Three prospective and two retrospective studies were included. The five studies recruited a total of 77 patients receiving rhTM treatment. Corticosteroid therapy was examined in all studies for both rhTM and non-rhTM groups. Mortality at 28 days or one month was evaluated in all three prospective studies, and was lower in the rhTM group than in non-rhTM group. The pooled 1-month mortality was significantly lower in rhTM group (OR: 0.25 (95% CI, 0.08-0.77)). Mortality at three months was also lower in rhTM group, and the pooled 3-month mortality was also significantly lower in rhTM group in two prospective studies (OR: 0.08 (95% CI, 0.02-0.46)), and in two retrospective studies (OR: 0.26 (95% CI, 0.10-0.68)). In patients with AE-IPF/NSIP, rhTM administration was of significant prognostic value of 3-month mortality by univariate analysis and by multivariate analysis. Two retrospective studies reported adverse effect in rhTM group and/or non-rhTM group, but there was no adverse event attributable to rhTM in two prospective studies.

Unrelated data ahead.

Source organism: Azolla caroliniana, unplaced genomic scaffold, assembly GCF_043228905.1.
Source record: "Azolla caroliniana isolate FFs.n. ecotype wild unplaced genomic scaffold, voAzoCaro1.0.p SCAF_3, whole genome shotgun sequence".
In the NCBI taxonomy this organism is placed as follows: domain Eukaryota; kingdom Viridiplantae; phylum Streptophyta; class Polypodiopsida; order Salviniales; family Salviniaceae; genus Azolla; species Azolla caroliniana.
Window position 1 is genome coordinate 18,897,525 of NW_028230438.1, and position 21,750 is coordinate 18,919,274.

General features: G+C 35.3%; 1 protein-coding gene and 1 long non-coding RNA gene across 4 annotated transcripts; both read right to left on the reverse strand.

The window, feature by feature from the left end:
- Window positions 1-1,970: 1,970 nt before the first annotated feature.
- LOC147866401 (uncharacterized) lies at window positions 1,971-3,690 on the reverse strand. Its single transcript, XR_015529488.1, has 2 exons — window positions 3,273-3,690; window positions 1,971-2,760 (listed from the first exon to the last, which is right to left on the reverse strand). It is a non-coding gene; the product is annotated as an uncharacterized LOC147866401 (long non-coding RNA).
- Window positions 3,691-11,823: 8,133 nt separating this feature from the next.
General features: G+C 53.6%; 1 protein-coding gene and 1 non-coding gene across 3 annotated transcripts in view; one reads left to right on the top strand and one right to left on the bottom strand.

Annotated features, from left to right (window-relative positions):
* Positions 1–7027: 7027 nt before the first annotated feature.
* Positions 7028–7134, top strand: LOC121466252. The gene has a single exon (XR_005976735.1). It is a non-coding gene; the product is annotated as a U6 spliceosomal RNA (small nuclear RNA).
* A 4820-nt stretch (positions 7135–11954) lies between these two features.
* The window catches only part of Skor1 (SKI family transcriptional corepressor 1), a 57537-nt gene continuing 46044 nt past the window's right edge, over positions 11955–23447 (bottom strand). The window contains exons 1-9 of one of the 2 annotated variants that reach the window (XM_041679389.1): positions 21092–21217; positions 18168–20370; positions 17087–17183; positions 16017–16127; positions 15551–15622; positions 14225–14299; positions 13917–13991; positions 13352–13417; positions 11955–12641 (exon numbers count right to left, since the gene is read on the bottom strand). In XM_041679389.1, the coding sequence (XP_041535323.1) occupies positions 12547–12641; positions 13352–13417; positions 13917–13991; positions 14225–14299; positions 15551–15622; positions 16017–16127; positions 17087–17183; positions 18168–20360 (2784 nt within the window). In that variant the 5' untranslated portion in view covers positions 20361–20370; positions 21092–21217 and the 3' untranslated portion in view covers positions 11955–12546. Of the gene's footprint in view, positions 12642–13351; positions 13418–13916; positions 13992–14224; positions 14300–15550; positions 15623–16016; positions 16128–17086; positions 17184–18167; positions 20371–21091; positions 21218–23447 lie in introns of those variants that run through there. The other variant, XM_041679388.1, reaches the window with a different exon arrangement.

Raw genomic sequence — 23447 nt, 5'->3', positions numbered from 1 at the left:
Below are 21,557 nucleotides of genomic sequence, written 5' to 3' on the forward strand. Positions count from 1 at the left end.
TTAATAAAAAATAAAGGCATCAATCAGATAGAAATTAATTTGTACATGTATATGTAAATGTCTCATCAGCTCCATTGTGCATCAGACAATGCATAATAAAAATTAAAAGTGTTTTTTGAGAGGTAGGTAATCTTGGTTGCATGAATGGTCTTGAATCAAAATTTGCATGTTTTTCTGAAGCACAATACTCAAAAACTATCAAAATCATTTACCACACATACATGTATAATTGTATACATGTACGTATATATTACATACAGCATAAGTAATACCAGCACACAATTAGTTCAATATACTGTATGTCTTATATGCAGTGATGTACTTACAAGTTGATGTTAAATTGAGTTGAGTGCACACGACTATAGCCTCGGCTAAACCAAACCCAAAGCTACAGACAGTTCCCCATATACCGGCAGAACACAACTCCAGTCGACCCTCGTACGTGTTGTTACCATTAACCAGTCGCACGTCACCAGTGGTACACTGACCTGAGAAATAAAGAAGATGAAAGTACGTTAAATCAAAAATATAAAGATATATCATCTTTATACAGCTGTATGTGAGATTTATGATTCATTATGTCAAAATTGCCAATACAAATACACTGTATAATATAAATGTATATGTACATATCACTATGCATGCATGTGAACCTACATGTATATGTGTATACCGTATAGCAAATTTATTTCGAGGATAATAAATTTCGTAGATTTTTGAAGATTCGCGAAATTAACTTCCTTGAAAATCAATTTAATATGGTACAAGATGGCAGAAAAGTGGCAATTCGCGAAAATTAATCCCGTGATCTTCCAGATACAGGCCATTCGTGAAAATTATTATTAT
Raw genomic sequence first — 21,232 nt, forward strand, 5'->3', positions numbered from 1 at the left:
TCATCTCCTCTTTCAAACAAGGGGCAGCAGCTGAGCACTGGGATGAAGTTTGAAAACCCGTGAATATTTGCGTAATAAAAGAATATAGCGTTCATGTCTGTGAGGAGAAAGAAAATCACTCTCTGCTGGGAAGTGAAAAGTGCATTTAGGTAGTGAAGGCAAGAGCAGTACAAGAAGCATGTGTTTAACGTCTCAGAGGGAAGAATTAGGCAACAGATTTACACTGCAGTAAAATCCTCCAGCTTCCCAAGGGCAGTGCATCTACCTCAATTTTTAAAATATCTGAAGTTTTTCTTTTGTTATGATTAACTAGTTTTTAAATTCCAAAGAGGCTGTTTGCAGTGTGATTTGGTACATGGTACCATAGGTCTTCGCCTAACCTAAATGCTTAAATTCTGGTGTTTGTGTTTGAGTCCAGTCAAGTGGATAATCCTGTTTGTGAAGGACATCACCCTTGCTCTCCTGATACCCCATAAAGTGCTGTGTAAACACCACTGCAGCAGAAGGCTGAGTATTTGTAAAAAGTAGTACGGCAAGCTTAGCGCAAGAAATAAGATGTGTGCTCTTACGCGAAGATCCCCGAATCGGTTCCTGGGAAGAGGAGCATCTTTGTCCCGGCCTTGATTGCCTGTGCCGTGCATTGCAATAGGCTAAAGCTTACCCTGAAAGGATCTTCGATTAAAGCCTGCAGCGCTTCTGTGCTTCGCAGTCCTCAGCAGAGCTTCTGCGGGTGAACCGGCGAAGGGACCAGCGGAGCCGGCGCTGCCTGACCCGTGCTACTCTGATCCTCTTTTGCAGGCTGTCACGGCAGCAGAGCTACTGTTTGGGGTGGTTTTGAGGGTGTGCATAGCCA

In this analysis, pretreatment coagulation abnormality but not DIC was observed in all studies. In the two studies that followed the time course of coagulation abnormality, it was observed that the abnormality improved after rhTM treatment. It has been suggested that, in terms of the pathological physiology of AE-IPF, various factors such as alveolar epithelial injury, inflammation, cytokine and matrix metalloproteinase are involved, and coagulation abnormality is one of them [14]. There have been several papers reporting on acute exacerbation and coagulation abnormality as well [14,15]. The clinical trial that evaluated the effectiveness of warfarin against IPF did not prove effectiveness of the administration of warfarin, but instead, the warfarinadministered group showed increased fatality rate comparing with the placebo group, and the trial was suspended [16]. However, in study conducted in Japan, warfarin and LWMH showed favorable effects against IPF [17]. Administration of anticoagulant drug against IPF is currently evaluated negatively, but as the association of coagulation abnormality with AE-IPF has been reported as mentioned above, the necessity of controlling coagulation function is indicated against such cases [18].